Itís not easy to admit, but Iím the human equivalent of a canine mutt. My ancestors were obviously on the loose side, sleeping with anybody and everybody. As far as I know, they kept their wanderings confined to the European continent, but also managed to cross the English Channel for some fun and games.
     Consequently, Iíve got a lot of different continental European blood in me, along with a good dose of English lineage. But the only heritage that is really close to my heart, especially with St. Patrickís Day coming next week, is my beloved 1/4 Irish part.
      I may be a mutt, but at least I could explain why my nose was so red and why I always felt like singing when I drank too much.
     That is, until the other day when I was informed by my mother that I was no longer Irish.
     "What do you mean Iím not Irish," I cried. "Youíre Irish." Then it dawned on me. "Oh, my God. Iím adopted!"
     She patted my hand gently as I checked her facial features, looking for some resemblance. "No, dear, youíre not adopted. Itís just that your sister has been researching our family tree, and sheís discovered that my great-great grandfather wasnít Irish after all."
    "What was he?" I asked with some trepidation, still in shock over losing my beloved Irish heritage.
     My mother took a deep breath (for a woman in her 80ís) and dropped her head slightly. "Welsh."
     "Youíve got to be kidding me?" I answered. "Welsh? Welsh? How frigging boring is that? Canít we at least pretend he was Scottish? No one wants to be Welsh. I donít know anyone who has even been there."
     She was back to patting my hand. "Wales is a beautiful part of the British Isles," she said softly.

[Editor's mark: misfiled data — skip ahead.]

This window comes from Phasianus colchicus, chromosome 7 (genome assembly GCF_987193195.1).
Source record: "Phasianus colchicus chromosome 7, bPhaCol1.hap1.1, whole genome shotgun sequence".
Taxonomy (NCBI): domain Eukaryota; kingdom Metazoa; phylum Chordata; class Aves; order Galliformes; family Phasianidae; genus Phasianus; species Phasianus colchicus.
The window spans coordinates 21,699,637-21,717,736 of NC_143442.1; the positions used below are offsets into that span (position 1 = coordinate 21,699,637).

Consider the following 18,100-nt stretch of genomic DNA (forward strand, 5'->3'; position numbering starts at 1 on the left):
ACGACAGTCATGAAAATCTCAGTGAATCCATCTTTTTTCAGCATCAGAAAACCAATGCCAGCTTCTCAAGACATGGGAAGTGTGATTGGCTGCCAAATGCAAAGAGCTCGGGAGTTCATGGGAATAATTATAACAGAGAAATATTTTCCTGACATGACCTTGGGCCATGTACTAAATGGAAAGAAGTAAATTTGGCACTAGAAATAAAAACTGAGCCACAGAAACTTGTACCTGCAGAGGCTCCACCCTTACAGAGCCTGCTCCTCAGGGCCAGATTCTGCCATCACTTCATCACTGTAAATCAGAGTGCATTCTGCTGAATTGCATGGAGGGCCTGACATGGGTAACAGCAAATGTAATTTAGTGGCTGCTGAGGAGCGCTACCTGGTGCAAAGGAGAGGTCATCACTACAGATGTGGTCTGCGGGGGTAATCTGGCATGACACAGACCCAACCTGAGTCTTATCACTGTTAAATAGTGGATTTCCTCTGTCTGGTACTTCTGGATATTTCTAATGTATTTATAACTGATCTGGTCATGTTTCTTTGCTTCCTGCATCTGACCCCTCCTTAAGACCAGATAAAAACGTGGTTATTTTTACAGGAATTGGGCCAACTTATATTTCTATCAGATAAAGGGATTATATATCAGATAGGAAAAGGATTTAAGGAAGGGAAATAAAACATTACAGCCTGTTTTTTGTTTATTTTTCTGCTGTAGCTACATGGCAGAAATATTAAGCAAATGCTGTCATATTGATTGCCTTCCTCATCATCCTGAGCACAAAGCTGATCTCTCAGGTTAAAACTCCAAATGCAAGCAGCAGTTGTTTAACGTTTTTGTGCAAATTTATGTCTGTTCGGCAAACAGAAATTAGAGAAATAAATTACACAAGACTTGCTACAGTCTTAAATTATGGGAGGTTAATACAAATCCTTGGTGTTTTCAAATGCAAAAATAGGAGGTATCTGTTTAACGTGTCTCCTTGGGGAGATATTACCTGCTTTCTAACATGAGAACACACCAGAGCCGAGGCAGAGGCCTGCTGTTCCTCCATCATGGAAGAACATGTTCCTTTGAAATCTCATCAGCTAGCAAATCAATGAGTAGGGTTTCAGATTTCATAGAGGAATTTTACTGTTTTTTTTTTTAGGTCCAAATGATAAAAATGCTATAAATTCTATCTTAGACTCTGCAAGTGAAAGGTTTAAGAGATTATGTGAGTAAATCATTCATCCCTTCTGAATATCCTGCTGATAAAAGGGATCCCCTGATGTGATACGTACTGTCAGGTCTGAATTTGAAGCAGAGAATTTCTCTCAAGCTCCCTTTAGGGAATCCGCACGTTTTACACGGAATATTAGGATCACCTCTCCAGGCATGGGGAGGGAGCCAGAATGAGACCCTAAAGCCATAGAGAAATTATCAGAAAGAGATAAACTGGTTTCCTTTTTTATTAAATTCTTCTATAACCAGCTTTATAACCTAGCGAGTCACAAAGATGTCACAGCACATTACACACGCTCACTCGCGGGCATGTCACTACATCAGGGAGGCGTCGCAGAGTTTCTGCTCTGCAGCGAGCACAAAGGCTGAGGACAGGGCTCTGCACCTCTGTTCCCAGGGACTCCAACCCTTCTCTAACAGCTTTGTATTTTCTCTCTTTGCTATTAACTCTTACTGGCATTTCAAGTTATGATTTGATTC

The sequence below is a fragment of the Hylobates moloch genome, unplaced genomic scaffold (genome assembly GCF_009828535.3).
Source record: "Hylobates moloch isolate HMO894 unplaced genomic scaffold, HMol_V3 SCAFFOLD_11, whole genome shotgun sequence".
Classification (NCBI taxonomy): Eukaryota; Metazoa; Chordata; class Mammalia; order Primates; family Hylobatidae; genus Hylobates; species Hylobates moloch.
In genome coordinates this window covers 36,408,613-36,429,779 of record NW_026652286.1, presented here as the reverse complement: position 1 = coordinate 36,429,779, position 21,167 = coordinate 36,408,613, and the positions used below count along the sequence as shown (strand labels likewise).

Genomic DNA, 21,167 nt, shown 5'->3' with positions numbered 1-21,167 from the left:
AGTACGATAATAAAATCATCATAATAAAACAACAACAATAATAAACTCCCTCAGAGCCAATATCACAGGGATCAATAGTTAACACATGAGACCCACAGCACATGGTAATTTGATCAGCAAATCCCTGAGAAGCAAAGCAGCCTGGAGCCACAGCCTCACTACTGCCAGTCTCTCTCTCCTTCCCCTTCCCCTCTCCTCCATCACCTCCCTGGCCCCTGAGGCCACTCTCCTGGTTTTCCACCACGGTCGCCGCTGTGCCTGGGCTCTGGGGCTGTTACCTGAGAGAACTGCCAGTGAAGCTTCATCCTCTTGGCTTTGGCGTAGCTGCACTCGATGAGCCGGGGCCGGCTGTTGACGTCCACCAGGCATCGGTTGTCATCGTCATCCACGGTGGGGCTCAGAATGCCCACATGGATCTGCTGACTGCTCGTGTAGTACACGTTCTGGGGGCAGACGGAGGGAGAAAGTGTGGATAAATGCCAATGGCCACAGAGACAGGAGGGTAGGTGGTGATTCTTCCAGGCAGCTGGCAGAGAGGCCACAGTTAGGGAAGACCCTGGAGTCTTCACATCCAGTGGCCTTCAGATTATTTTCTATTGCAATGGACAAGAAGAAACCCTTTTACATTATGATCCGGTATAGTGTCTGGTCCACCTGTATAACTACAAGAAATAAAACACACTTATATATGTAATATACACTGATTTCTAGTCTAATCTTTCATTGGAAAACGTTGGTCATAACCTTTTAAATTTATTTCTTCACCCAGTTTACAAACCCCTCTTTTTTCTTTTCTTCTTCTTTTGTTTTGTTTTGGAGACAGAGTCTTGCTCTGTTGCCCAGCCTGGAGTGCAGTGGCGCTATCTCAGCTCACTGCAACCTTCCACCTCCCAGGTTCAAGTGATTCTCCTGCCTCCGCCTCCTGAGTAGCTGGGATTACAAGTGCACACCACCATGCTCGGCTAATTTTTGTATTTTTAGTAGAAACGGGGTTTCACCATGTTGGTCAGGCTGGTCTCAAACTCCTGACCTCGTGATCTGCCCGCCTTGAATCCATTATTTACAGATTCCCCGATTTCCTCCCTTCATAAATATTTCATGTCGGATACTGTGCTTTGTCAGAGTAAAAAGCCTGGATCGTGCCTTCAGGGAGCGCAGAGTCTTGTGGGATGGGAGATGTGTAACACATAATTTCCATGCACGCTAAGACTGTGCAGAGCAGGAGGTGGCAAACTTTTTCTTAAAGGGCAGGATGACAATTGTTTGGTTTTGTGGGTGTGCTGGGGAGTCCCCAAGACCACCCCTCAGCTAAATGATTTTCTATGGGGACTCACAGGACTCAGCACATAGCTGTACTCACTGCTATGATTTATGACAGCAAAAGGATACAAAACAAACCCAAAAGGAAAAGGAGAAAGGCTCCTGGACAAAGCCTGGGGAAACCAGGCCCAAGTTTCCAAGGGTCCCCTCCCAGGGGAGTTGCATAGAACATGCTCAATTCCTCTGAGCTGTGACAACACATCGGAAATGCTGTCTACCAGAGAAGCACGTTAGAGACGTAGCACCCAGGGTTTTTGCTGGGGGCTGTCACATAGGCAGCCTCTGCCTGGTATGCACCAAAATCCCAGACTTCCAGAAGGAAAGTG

"Have you been there?"
     "Not yet. But maybe Iíll go soon."
     I wasnít buying it. I donít know much about Wales, but Iím guessing itís a lot like Oakland. There is no there there. One moment I was from the Emerald Isle, the next moment I was from a windswept, rocky outpost where the most famous person was some writer whose name escapes me. Talk about a bad day.
    I left my mother and my Irish eyes were certainly not smiling, primarily because they were no longer Irish. St. Paddyís day was just around the corner, but I wasnít planning on any celebration.
    Foremost on my mind, though, was that I had to tell my children they were no longer Irish. I was hoping they could handle the news better than me.
    First up were my two teenage sons. "I have bad news for you boys," I told them over dinner the other night. "Youíre not 1/8 Irish like Iíve always told you."
    One of them immediately high-fived the other. "Yes!" said the 17 -year-old. "I knew we were part black. Thatís awesome."
    "No," I replied, tempering their enthusiasm. "You have no African-American blood. Youíre Welsh."
    "Whatís a Welsh?" asked the 16-year-old.
    I didnít bother explaining. It was too depressing. My strapping young Irish lads were now descended from boring old Welsh goat-herders. Anyway, it was time to break the news to my two twenty-something daughters.
    The girls had always wanted to be Jewish, ever since their best friends in elementary school celebrated Christmas for 8 straight days. Or as they called it, Hanukkah. But as they entered the bar scene when they turned 21, they realized being Irish had its advantages, especially on St. Patrickís Day. This was going to be hard for them
    "What do you mean weíre not Irish?" one of them said when I informed them of the devastating news. "What about Momís side?"
    Oops. I forgot about the other half. But my wife is French-Canadian (never could make up her mind---what is it, French or Canadian?) and I was pretty sure she didnít have a drop of Irish blood in her. She certainly didnít like to sing after quaffing a few pints.
    I asked her when she got home. "Yep," she replied triumphantly, "1/8th Irish, through and through. Irish blood is still flowing through our family, thanks to me."
    Sheesh. Everybody was Irish except me. St. Patrickís Day will never be the same. Instead of wearing green, Iíll be wearing Welsh colorsógrey and darker grey.

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